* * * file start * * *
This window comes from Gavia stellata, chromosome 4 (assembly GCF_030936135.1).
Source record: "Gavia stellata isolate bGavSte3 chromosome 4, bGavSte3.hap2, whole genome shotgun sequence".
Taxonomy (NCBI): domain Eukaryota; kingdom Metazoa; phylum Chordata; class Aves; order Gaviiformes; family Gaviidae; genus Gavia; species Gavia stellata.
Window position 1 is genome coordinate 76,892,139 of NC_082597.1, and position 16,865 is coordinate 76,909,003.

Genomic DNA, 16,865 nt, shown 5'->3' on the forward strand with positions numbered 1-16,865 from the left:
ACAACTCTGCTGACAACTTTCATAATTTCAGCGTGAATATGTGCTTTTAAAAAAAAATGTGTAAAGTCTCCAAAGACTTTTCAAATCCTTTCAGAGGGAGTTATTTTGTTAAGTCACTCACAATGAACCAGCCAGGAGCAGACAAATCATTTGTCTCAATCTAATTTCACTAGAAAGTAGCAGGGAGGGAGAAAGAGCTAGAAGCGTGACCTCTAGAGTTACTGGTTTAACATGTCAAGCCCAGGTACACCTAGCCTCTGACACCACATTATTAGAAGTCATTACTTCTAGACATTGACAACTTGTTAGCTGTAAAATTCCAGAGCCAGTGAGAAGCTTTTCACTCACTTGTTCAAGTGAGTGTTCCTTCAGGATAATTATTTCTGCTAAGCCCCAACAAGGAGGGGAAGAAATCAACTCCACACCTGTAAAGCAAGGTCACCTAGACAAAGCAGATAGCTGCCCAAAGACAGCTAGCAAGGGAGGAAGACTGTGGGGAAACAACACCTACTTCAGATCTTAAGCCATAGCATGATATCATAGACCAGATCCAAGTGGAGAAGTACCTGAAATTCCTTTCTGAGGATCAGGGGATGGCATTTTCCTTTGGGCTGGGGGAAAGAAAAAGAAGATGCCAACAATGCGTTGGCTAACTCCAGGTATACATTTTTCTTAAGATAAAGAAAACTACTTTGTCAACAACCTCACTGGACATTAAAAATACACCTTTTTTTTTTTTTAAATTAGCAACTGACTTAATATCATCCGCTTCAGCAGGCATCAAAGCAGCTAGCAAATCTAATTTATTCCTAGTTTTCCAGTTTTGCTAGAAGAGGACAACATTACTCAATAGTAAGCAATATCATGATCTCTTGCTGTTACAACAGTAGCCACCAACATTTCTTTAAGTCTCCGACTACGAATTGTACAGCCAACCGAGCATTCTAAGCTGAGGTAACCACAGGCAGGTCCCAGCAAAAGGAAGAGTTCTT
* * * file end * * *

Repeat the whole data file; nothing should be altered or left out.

This window comes from Gavia stellata, chromosome 4 (assembly GCF_030936135.1).
Source record: "Gavia stellata isolate bGavSte3 chromosome 4, bGavSte3.hap2, whole genome shotgun sequence".
Taxonomy (NCBI): domain Eukaryota; kingdom Metazoa; phylum Chordata; class Aves; order Gaviiformes; family Gaviidae; genus Gavia; species Gavia stellata.
Window position 1 is genome coordinate 76,892,139 of NC_082597.1, and position 16,865 is coordinate 76,909,003.

Genomic DNA, 16,865 nt, shown 5'->3' on the forward strand with positions numbered 1-16,865 from the left:
ACAACTCTGCTGACAACTTTCATAATTTCAGCGTGAATATGTGCTTTTAAAAAAAAATGTGTAAAGTCTCCAAAGACTTTTCAAATCCTTTCAGAGGGAGTTATTTTGTTAAGTCACTCACAATGAACCAGCCAGGAGCAGACAAATCATTTGTCTCAATCTAATTTCACTAGAAAGTAGCAGGGAGGGAGAAAGAGCTAGAAGCGTGACCTCTAGAGTTACTGGTTTAACATGTCAAGCCCAGGTACACCTAGCCTCTGACACCACATTATTAGAAGTCATTACTTCTAGACATTGACAACTTGTTAGCTGTAAAATTCCAGAGCCAGTGAGAAGCTTTTCACTCACTTGTTCAAGTGAGTGTTCCTTCAGGATAATTATTTCTGCTAAGCCCCAACAAGGAGGGGAAGAAATCAACTCCACACCTGTAAAGCAAGGTCACCTAGACAAAGCAGATAGCTGCCCAAAGACAGCTAGCAAGGGAGGAAGACTGTGGGGAAACAACACCTACTTCAGATCTTAAGCCATAGCATGATATCATAGACCAGATCCAAGTGGAGAAGTACCTGAAATTCCTTTCTGAGGATCAGGGGATGGCATTTTCCTTTGGGCTGGGGGAAAGAAAAAGAAGATGCCAACAATGCGTTGGCTAACTCCAGGTATACATTTTTCTTAAGATAAAGAAAACTACTTTGTCAACAACCTCACTGGACATTAAAAATACACCTTTTTTTTTTTTTAAATTAGCAACTGACTTAATATCATCCGCTTCAGCAGGCATCAAAGCAGCTAGCAAATCTAATTTATTCCTAGTTTTCCAGTTTTGCTAGAAGAGGACAACATTACTCAATAGTAAGCAATATCATGATCTCTTGCTGTTACAACAGTAGCCACCAACATTTCTTTAAGTCTCCGACTACGAATTGTACAGCCAACCGAGCATTCTAAGCTGAGGTAACCACAGGCAGGTCCCAGCAAAAGGAAGAGTTCTT